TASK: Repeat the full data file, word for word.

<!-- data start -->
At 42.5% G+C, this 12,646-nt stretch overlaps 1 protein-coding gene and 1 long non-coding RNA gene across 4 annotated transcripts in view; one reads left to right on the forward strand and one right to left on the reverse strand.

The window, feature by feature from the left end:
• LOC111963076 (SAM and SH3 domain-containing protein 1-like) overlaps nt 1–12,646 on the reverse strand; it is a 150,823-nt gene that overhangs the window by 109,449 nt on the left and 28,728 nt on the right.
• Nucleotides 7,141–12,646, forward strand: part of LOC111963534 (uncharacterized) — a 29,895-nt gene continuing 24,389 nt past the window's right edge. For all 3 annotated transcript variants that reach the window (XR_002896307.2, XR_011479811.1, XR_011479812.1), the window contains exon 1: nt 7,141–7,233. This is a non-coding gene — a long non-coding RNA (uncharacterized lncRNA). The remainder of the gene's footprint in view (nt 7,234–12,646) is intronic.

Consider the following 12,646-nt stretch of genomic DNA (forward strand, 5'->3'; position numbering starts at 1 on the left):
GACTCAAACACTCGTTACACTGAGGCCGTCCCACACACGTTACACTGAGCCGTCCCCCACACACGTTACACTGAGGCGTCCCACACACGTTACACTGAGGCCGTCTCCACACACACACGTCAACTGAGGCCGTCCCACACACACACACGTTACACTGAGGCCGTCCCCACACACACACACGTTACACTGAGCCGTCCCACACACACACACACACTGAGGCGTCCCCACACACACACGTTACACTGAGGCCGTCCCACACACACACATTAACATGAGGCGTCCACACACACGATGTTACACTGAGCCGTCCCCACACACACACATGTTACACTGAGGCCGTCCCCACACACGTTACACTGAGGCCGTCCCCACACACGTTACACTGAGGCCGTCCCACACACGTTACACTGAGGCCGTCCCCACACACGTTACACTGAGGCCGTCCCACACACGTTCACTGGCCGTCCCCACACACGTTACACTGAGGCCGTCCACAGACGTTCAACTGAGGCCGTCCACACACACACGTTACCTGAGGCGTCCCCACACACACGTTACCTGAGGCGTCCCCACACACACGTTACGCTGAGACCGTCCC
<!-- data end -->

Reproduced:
At 42.5% G+C, this 12,646-nt stretch overlaps 1 protein-coding gene and 1 long non-coding RNA gene across 4 annotated transcripts in view; one reads left to right on the forward strand and one right to left on the reverse strand.

The window, feature by feature from the left end:
• LOC111963076 (SAM and SH3 domain-containing protein 1-like) overlaps nt 1–12,646 on the reverse strand; it is a 150,823-nt gene that overhangs the window by 109,449 nt on the left and 28,728 nt on the right.
• Nucleotides 7,141–12,646, forward strand: part of LOC111963534 (uncharacterized) — a 29,895-nt gene continuing 24,389 nt past the window's right edge. For all 3 annotated transcript variants that reach the window (XR_002896307.2, XR_011479811.1, XR_011479812.1), the window contains exon 1: nt 7,141–7,233. This is a non-coding gene — a long non-coding RNA (uncharacterized lncRNA). The remainder of the gene's footprint in view (nt 7,234–12,646) is intronic.

Consider the following 12,646-nt stretch of genomic DNA (forward strand, 5'->3'; position numbering starts at 1 on the left):
GACTCAAACACTCGTTACACTGAGGCCGTCCCACACACGTTACACTGAGCCGTCCCCCACACACGTTACACTGAGGCGTCCCACACACGTTACACTGAGGCCGTCTCCACACACACACGTCAACTGAGGCCGTCCCACACACACACACGTTACACTGAGGCCGTCCCCACACACACACACGTTACACTGAGCCGTCCCACACACACACACACACTGAGGCGTCCCCACACACACACGTTACACTGAGGCCGTCCCACACACACACATTAACATGAGGCGTCCACACACACGATGTTACACTGAGCCGTCCCCACACACACACATGTTACACTGAGGCCGTCCCCACACACGTTACACTGAGGCCGTCCCCACACACGTTACACTGAGGCCGTCCCACACACGTTACACTGAGGCCGTCCCCACACACGTTACACTGAGGCCGTCCCACACACGTTCACTGGCCGTCCCCACACACGTTACACTGAGGCCGTCCACAGACGTTCAACTGAGGCCGTCCACACACACACGTTACCTGAGGCGTCCCCACACACACGTTACCTGAGGCGTCCCCACACACACGTTACGCTGAGACCGTCCC